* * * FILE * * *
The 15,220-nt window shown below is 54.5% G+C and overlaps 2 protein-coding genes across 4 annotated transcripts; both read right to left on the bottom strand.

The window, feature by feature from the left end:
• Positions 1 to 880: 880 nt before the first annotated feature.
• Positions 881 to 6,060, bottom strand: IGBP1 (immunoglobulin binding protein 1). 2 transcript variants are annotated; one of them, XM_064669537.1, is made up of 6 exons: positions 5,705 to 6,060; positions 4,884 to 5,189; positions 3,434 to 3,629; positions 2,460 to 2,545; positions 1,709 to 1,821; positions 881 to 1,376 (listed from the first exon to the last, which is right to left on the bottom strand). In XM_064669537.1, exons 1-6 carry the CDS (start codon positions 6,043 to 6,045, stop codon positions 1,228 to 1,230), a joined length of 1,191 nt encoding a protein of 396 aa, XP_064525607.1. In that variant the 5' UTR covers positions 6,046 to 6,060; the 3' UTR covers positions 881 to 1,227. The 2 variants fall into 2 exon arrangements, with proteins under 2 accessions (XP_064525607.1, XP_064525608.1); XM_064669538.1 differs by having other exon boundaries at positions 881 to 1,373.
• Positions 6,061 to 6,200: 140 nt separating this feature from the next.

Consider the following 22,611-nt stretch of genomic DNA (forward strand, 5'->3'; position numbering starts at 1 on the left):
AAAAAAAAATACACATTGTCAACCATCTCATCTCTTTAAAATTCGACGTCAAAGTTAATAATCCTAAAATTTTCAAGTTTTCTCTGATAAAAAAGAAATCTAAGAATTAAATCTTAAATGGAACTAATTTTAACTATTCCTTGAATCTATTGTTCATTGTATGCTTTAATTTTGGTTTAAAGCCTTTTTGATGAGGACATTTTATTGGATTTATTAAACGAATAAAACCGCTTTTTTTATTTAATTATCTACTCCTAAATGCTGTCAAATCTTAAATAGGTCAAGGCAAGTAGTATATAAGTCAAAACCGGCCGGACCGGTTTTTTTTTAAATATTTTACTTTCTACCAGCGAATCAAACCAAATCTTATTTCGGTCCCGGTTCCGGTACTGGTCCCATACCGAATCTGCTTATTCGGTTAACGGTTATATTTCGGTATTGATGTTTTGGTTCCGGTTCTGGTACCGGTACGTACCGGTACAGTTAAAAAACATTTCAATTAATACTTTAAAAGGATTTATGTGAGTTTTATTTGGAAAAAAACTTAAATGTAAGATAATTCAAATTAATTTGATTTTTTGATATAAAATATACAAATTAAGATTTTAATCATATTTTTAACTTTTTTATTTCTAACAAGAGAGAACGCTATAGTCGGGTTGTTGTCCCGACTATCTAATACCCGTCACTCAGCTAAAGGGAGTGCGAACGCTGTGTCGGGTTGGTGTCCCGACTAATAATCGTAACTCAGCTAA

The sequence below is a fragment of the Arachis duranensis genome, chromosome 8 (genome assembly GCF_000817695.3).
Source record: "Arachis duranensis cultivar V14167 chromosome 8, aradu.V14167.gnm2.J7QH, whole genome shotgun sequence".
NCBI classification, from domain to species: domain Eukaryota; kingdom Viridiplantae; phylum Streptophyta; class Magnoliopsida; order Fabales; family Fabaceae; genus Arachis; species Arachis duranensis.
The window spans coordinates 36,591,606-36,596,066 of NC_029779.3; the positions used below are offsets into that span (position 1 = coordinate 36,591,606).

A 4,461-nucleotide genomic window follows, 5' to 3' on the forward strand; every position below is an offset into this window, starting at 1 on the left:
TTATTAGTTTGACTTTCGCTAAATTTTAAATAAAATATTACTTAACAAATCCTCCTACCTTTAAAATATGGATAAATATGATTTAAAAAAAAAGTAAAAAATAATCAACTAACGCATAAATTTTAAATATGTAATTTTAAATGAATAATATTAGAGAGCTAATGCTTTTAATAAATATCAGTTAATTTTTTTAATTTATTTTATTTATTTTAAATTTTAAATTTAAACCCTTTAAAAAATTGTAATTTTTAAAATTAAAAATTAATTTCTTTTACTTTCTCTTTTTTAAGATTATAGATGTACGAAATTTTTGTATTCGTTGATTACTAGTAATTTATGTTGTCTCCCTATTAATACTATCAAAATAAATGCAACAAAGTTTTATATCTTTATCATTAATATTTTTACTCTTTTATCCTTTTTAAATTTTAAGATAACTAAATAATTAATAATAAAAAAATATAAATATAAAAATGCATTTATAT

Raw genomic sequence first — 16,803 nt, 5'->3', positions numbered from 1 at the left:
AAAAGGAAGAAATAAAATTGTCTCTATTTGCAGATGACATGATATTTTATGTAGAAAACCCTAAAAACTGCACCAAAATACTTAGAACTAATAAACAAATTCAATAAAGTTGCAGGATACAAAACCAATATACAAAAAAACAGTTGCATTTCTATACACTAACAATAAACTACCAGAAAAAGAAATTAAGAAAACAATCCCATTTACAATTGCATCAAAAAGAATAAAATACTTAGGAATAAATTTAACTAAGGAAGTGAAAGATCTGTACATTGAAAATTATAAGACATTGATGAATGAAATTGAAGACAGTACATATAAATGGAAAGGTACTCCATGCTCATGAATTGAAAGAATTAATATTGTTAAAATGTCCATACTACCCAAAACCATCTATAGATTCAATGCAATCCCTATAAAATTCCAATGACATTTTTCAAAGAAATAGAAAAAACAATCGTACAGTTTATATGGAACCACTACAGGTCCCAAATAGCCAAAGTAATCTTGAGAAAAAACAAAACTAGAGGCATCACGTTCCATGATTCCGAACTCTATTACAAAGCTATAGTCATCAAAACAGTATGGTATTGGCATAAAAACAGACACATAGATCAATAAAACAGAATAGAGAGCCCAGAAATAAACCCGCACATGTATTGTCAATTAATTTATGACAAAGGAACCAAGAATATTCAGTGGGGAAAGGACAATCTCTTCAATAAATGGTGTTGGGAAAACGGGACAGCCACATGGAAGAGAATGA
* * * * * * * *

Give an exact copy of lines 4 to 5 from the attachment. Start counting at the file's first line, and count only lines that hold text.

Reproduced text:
• Positions 881 to 6,060, bottom strand: IGBP1 (immunoglobulin binding protein 1). 2 transcript variants are annotated; one of them, XM_064669537.1, is made up of 6 exons: positions 5,705 to 6,060; positions 4,884 to 5,189; positions 3,434 to 3,629; positions 2,460 to 2,545; positions 1,709 to 1,821; positions 881 to 1,376 (listed from the first exon to the last, which is right to left on the bottom strand). In XM_064669537.1, exons 1-6 carry the CDS (start codon positions 6,043 to 6,045, stop codon positions 1,228 to 1,230), a joined length of 1,191 nt encoding a protein of 396 aa, XP_064525607.1. In that variant the 5' UTR covers positions 6,046 to 6,060; the 3' UTR covers positions 881 to 1,227. The 2 variants fall into 2 exon arrangements, with proteins under 2 accessions (XP_064525607.1, XP_064525608.1); XM_064669538.1 differs by having other exon boundaries at positions 881 to 1,373.
• Positions 6,061 to 6,200: 140 nt separating this feature from the next.